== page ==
Neo-liberalism involves a process of ‘rolling back’ social programs while in turn ‘rolling out’ systems of control to police those adversely affected by the former. In the process, the fiction that the power of the state has been reduced unravels: witness not only the securitization of the city, but also how this is bound up with the geo-politics of permanent war. This in turn amplifies the fears that tend to foster consent for a strong state. There are two sides of the new society of risk: insecurity for those who have very little, and intensified protection for those who profit from it. Spaces, times, bodies, affect, desire, and incorporeal matter are seized, regulated, and controlled through increasingly flexible means.

In this environment, commoning sets out from a desire to disentangle a territory from the techniques of capture and the effects of enclosure. Such commoning is stirred by demands and desires for affordable places to live, sources of healthy food, a secure income, breathing spaces, pleasurable forms of life…. Never fully outside state and capital, existing common spaces nonetheless still can be found in our city. On its corners, in its parks and streets, and within its buildings, homes, conversations, intersections, and its geographies, the city expresses and stimulates emergent commoning activities. They dot our city’s territory: earthly commons (air), state commons (city services), socialist micro-commons (housing co-ops), and autonomous micro-commons (free schools).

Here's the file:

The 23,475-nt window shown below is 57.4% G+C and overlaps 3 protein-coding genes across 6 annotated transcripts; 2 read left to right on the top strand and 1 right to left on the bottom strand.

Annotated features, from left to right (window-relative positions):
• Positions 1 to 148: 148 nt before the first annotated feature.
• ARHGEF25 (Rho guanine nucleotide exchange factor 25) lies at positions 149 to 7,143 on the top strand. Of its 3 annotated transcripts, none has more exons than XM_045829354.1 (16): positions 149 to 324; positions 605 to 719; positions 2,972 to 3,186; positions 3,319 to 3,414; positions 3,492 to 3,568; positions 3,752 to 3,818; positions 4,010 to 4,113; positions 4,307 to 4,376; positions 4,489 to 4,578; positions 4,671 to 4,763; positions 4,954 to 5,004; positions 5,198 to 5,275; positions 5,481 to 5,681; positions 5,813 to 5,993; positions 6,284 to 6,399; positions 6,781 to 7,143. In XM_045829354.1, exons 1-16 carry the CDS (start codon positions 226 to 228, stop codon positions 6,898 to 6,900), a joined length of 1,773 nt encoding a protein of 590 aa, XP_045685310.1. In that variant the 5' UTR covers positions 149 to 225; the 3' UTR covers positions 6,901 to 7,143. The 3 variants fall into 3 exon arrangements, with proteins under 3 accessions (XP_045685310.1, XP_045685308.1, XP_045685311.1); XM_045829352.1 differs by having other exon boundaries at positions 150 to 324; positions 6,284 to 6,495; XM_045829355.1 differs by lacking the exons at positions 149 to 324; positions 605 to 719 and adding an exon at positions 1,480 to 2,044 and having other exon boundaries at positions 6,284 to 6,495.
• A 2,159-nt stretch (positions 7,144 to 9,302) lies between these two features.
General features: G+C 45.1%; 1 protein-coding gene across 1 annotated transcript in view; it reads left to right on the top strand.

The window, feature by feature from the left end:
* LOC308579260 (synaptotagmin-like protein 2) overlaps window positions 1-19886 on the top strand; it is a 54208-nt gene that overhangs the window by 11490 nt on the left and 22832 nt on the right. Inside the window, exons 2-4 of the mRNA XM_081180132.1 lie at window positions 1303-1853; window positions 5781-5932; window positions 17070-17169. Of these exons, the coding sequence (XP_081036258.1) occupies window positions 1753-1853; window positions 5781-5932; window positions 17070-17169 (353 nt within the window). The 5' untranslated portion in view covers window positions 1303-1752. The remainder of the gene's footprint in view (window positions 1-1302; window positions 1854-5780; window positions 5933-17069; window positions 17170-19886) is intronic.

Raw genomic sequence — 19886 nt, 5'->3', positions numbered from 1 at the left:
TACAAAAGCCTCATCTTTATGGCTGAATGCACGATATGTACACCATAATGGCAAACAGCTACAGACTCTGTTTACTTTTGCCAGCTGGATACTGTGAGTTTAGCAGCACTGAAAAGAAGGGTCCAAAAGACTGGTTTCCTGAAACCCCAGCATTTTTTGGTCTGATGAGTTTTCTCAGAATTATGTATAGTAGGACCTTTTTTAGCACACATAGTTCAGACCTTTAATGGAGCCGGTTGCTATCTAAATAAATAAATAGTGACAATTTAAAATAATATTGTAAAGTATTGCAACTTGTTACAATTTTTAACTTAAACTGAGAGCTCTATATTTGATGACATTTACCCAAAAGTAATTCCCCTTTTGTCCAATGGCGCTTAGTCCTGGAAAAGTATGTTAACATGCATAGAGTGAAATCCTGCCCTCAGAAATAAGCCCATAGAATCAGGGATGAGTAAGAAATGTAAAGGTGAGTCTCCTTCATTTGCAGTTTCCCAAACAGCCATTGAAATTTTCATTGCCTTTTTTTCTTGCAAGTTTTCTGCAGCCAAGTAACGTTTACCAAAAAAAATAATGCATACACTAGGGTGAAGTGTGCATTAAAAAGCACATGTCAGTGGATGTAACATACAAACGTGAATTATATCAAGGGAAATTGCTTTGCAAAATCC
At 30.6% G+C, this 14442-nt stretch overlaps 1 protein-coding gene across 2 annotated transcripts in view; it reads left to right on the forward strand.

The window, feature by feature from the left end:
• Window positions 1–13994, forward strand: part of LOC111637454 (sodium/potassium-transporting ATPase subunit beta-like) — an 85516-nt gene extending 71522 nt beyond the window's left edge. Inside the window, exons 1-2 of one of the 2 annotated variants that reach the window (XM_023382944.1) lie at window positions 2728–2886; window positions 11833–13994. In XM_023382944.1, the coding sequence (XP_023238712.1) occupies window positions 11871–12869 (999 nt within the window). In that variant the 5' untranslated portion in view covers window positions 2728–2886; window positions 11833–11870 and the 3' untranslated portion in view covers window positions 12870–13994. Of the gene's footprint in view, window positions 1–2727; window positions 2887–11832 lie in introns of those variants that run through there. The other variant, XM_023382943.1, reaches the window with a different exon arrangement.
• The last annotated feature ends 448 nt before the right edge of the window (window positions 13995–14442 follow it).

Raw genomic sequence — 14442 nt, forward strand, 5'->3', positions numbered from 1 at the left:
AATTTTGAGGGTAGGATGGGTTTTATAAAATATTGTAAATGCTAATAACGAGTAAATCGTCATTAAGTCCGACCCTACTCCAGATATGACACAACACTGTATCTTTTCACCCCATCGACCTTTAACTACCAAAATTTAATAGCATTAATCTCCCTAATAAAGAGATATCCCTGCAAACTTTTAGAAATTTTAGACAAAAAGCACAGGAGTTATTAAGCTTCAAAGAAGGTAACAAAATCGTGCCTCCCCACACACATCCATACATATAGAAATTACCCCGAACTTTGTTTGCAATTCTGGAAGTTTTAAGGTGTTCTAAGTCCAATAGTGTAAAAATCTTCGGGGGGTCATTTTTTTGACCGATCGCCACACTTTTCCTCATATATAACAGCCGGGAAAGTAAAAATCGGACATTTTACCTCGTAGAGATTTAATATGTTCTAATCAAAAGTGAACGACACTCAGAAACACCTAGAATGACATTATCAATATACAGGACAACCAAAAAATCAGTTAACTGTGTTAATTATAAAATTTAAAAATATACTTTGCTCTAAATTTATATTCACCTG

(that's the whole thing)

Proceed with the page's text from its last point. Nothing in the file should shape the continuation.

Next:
As we talked, issues, urgencies, tactics, and tensions emerged. We documented them on the paper tablecloths that we gathered around. For us, these conversations confirmed the need to map Toronto’s existing commons, an initiative that would help us to both continue the discussion and further the practice of commoning.

We ate, talked, and listened to the sounds of the political punk project Republic of Safety, who rocked carpool with portable amps. We then left our appropriated site, and dispersed, moving again….

References

De Angelis, M. (2006) Introduction to “Re(in)fusing the Commons,” The Commoner 11. Retrieved December 1, 2006, from http://www.commoner.org.uk/#intro11.

* Editor’s note:  This has taken us a long time to get posted up and we apologize to all concerned for the delay.

-Rob